This discipline can help to assess and treat many difficulties including:
- Poor fine-motor skills (grasping, cutting, show-tying, utensil use).
- Poor playground skills (fear of climbing, low muscle tone, core weakness).
- Visual Perceptual difficulties.
- Poor handwriting skills.
- Difficulties with hand-eye coordination and balance.
- Dependence with daily living skills (self-care: bathing, tooth-brushing, dressing, self-feeding).
- Poor sensory processing / sensory integration (difficulties with proprioreception, interoception, the vestibular system, and the visual, auditory, tactile, olfactory [smell] and taste senses).
- Organisation skills (i.e. arranging one's body and environment to be able to carry out a task).
- Trauma and attachment.
Unless the patient has already been assessed by a suitable therapist, and you are able to share with us a set of current targets or an assessment report written within the last 6 months, an initial assessment is the first step. This would last approximately 1 hour and would be comprehensive. Afterwards, you would be given feedback, targets, strategies to achieve these targets, and, if you have opted for one, a formal written report. Reports are generally requested if the findings need to be shared with other professionals (e.g. the NHS, nursery, school, etc.).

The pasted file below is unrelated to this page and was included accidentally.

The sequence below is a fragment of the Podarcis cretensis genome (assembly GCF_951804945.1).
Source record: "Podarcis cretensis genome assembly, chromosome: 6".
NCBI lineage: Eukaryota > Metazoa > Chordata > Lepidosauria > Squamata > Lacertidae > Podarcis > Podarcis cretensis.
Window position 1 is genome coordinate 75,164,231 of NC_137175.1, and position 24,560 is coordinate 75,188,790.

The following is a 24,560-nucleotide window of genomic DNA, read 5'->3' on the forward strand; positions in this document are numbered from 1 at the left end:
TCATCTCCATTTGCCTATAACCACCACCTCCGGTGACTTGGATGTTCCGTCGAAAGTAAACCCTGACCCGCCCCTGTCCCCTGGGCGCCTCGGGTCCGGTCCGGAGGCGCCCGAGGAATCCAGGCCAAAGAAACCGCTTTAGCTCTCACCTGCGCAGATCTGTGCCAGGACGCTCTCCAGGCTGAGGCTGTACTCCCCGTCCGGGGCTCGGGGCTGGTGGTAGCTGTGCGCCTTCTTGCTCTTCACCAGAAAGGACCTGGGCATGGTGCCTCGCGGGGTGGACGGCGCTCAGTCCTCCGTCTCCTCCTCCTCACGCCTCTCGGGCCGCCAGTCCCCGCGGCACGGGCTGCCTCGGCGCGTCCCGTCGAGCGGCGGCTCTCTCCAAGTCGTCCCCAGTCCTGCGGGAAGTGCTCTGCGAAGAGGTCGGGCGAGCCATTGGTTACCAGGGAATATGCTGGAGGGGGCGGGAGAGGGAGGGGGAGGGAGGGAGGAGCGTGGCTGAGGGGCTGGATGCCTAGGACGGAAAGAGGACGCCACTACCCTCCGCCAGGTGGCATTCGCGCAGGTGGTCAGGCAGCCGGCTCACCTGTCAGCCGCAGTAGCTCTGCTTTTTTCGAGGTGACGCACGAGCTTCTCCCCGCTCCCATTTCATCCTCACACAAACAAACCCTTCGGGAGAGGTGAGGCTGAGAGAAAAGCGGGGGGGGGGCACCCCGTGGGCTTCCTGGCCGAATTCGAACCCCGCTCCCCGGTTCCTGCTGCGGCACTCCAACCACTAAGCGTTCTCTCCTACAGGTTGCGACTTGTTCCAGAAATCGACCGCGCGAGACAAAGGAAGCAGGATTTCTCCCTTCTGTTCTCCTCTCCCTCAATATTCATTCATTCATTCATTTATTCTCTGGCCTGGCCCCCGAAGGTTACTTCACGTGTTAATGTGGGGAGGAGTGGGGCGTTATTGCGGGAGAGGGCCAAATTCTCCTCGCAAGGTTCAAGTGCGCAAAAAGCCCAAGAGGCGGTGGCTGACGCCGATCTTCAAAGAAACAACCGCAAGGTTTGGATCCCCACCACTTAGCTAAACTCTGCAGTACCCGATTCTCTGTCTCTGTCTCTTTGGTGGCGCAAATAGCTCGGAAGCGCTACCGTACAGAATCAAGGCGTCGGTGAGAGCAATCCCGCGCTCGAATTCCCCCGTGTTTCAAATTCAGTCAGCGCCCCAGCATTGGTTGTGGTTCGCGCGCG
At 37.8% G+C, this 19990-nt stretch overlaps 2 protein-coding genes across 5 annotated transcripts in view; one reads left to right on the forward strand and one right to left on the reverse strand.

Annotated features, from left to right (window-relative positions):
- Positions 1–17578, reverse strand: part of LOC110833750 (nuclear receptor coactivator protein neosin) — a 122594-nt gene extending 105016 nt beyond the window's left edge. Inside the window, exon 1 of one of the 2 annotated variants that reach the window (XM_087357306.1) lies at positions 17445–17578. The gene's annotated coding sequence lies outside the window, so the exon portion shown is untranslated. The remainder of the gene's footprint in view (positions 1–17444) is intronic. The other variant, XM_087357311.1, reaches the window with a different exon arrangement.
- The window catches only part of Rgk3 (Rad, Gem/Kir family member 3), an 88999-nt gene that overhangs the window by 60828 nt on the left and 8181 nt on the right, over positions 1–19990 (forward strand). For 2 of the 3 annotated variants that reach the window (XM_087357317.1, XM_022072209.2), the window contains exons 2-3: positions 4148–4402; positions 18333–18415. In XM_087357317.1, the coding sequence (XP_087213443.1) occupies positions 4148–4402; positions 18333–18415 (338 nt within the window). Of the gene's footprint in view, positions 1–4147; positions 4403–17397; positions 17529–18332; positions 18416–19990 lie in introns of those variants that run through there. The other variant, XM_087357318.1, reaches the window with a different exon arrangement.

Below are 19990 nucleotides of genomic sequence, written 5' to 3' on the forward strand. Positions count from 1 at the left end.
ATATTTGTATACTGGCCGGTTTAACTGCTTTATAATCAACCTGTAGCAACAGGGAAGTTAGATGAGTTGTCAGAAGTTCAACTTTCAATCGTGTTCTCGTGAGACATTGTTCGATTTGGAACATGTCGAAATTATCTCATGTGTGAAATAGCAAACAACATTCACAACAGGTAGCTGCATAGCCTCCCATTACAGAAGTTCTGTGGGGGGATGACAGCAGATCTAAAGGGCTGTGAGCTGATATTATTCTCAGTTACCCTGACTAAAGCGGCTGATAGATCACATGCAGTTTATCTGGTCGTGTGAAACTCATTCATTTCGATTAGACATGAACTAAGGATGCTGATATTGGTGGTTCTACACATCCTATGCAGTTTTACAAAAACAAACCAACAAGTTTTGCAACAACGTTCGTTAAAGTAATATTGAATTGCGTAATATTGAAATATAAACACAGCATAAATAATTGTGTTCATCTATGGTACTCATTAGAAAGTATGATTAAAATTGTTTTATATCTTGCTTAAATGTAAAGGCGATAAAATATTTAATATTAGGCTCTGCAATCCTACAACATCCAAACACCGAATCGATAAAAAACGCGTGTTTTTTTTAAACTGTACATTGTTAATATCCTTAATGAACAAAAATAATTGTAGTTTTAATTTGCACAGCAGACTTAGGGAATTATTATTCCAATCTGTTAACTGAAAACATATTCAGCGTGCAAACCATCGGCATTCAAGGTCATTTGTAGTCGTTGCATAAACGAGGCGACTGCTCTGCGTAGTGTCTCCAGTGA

In rare cases, a second appointment might be required to complete an assessment. If so, the first session would be charged at the assessment rate, and the second session at the therapy rate.
Following the assessment, clients are provided with advice as to whether or not therapy would be recommended in order to implement the programme of strategies created in the assessment.
Number of sessions
Clients are not obliged to take up therapy but, should they choose to do so, the number of therapy sessions required (and the frequency and length of each session) would be entirely dependent on the patient’s needs and age. However, it is fairly standard for a therapist to see a patient for 1 hour each week for 5 or 6 weeks, and to review progress at the end of that block.
Examples of interventions
This list is by no means exhaustive, and each Occupational Therapist has their own experience and skill-set, but interventions might include:
- DIR Floortime.
- Tomatis Listening Method.
- Astronaut Training Intervention.
- Ayers Sensory Integration.
- Social Thinking.
- Zones of Regulation.
- Write From The Start.
- Sensory Attachment Intervention.
- Masgutova Reflex Integration.
- Bobath approach.
- Alert Programme.
- Toe by Toe.
Fees in your area can be seen via this link:
Please note that we do not offer all disciplines in all locations, and in some areas we offer outreach visits only.